• Sometimes I may just complete the tapping for one meridian point only. For example, if I find I’m yawning but its daytime at my destination, I will tap the current active meridian point just to give the body clock a little jolt – a reminder to stay awake. Likewise, you can do the same when its night time at your destination and you want the body to sleep or snooze. You can even do the tapping every 2 hours if you wish.
  • You can also use this technique even for short haul flights as minor jet lag can still occur in 2-3 hour time zone change.

If you prefer learning by watching rather than reading, I've created an instructional video, which you can view on YouTube by clicking below.

Click to play

Download your own Jet Lag Eliminator

I’ve decided to call this body clock reset your Jet Lag Eliminator. You are free to download it and print it so you can take it with you on your next flight.

Another option to avoid jet lag

If you find that the body clock reset is not working for you or need some extra help once you’ve landed, you can try some yoga exercises.

Check out the video by Yoga Moves for Every Body. Look out for two moves that are exceptionally helpful to combat fatigue from jet lag – so simple. Even helps reduce fatigue just from being on a long flight.

Add to your packing checklist

Add the Jet Lag Eliminator cheat sheet to your packing checklist now.

Print it out and put it in your travel wallet. Or download it onto your phone. Give it a whirl on your next flight and enjoy being more refreshed upon your arrival. Plus have a read of other things you can do on long haul flights to arrive refreshed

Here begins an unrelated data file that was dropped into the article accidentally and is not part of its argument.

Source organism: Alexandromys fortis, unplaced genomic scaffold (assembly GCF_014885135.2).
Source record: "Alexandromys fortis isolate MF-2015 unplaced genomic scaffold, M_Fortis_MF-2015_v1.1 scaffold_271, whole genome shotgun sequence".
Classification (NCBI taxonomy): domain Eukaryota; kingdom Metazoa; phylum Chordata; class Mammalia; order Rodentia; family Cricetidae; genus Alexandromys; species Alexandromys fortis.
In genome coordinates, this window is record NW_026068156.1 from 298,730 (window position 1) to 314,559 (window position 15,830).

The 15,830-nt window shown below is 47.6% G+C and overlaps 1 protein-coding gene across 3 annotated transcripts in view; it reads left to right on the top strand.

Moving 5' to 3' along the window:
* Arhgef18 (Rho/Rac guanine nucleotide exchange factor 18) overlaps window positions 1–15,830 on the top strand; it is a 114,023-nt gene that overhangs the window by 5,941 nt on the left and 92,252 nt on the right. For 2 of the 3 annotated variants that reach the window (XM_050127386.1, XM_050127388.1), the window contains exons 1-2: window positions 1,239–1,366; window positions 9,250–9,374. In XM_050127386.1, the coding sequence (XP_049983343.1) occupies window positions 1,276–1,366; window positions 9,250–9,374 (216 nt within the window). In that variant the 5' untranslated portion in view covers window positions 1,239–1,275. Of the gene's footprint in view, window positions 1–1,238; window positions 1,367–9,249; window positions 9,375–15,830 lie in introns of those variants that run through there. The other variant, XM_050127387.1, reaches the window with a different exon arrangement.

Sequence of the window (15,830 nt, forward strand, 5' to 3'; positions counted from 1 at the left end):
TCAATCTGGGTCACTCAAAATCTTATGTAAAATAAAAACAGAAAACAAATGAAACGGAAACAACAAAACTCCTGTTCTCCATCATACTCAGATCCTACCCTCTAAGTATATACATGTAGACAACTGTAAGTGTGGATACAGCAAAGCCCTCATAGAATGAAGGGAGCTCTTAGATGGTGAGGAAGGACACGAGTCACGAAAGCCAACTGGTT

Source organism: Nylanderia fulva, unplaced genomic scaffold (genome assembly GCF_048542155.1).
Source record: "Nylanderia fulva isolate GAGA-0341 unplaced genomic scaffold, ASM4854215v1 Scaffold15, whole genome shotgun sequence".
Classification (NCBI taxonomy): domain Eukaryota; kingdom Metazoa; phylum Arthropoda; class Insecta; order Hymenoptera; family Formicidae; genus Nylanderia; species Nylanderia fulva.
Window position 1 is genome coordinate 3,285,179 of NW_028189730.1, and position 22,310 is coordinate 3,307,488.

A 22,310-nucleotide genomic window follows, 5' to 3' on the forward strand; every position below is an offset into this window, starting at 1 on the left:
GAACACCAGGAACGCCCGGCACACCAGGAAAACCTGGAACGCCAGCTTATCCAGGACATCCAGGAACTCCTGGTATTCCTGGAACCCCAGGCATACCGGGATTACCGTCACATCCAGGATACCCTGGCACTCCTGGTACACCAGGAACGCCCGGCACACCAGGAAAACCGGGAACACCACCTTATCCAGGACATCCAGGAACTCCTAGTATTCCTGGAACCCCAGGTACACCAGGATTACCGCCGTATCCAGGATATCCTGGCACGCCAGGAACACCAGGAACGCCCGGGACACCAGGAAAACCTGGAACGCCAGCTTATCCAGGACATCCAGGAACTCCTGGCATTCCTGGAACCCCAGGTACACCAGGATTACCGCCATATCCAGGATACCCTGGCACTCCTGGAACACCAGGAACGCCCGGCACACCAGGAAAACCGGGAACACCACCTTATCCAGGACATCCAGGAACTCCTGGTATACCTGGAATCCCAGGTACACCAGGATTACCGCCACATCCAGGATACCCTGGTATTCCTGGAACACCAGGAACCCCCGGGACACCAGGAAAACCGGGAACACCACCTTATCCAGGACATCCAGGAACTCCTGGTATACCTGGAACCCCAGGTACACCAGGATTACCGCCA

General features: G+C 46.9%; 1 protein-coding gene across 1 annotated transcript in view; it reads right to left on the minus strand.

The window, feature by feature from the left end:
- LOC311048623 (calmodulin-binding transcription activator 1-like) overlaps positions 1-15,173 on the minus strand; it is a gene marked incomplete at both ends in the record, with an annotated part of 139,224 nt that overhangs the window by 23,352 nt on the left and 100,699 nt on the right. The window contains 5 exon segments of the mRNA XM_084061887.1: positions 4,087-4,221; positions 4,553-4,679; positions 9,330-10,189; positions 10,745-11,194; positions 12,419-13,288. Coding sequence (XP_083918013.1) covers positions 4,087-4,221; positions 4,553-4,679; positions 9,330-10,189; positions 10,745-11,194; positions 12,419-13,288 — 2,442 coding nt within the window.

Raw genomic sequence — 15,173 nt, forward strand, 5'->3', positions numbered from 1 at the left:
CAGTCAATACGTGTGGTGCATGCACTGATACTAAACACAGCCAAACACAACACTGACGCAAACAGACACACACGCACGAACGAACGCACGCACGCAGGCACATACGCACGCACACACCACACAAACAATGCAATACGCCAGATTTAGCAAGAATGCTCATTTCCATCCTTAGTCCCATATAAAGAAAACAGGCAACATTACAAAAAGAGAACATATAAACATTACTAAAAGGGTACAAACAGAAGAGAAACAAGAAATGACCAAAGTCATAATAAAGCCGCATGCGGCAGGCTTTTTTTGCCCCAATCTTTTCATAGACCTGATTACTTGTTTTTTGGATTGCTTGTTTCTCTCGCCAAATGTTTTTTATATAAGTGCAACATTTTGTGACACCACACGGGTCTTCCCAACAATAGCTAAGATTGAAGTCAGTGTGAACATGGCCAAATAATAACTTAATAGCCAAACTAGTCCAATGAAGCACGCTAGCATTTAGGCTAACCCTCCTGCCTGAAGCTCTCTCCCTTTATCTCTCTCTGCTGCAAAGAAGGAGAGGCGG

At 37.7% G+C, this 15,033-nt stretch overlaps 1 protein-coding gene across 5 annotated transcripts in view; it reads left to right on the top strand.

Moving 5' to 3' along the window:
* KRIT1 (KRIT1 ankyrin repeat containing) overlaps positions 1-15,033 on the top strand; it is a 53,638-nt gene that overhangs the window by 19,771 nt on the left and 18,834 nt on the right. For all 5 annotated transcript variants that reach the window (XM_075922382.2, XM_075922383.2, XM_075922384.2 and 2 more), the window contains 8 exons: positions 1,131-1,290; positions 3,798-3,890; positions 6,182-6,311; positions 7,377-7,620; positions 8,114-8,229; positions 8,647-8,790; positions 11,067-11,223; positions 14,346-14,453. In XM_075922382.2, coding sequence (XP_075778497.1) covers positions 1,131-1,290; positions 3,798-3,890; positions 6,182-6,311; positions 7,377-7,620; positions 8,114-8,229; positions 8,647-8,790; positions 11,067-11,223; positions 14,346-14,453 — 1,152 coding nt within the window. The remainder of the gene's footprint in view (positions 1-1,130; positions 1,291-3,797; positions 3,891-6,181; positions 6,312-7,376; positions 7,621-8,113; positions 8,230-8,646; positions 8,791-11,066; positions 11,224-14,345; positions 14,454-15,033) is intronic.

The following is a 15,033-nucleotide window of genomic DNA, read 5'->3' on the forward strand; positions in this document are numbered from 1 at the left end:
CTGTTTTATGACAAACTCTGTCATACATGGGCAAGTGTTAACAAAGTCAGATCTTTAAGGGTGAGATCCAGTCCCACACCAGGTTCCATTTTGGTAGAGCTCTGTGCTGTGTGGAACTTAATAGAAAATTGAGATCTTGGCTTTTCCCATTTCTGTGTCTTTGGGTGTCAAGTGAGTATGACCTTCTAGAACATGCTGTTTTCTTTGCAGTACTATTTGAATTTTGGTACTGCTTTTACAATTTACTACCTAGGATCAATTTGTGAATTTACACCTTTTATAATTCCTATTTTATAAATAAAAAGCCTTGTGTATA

Let me know in the comments below if you’ve had success with any type of body clock reset techniques. Or what are your own tips and tricks on how to avoid jet lag?

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  • Oh, this post is a keeper! Travellers, please bookmark this page!

    Thank you very much for sharing our YouTube channel and soundtrack, too #travelgroove #yogamovestv #jetlagrevival #givepeaceachant #divineplay #yoga #travelguide

    • Glad you loved the post and have shared it. You’re welcome about sharing your video – I use a couple of your moves while I work on nightshift and it helps alot!

  • Hi Lisa, sounds interesting and will use this on my trip later in the year. Not sure in that instance when to set my clock. I fly Melbourne to Singapore 15.40-21.30 then 2 hours later connect with a flt Singapore to Milan 23.30-06.10.
    What do you suggest? Thanks, Lyn

    • Hi Lyn. So when you’re ready to board the plane in Melbourne at 3.00pm, it will be 7.00am in Milan. Therefore, change your watch at Melbourne airport to the Milan time. As you are not stopping over in Singapore, its only a transfer, you dont need to worry about the Singapore time zone. Only set your watch to the final destination zone. Hope that clears it up for you.

  • The Chi Cycle! (What I know the Horary Cycle as) Awesome stuff.
    Could this be used at home if you’ve stayed up too late and messed up your sleep/wake cycle like I did last night?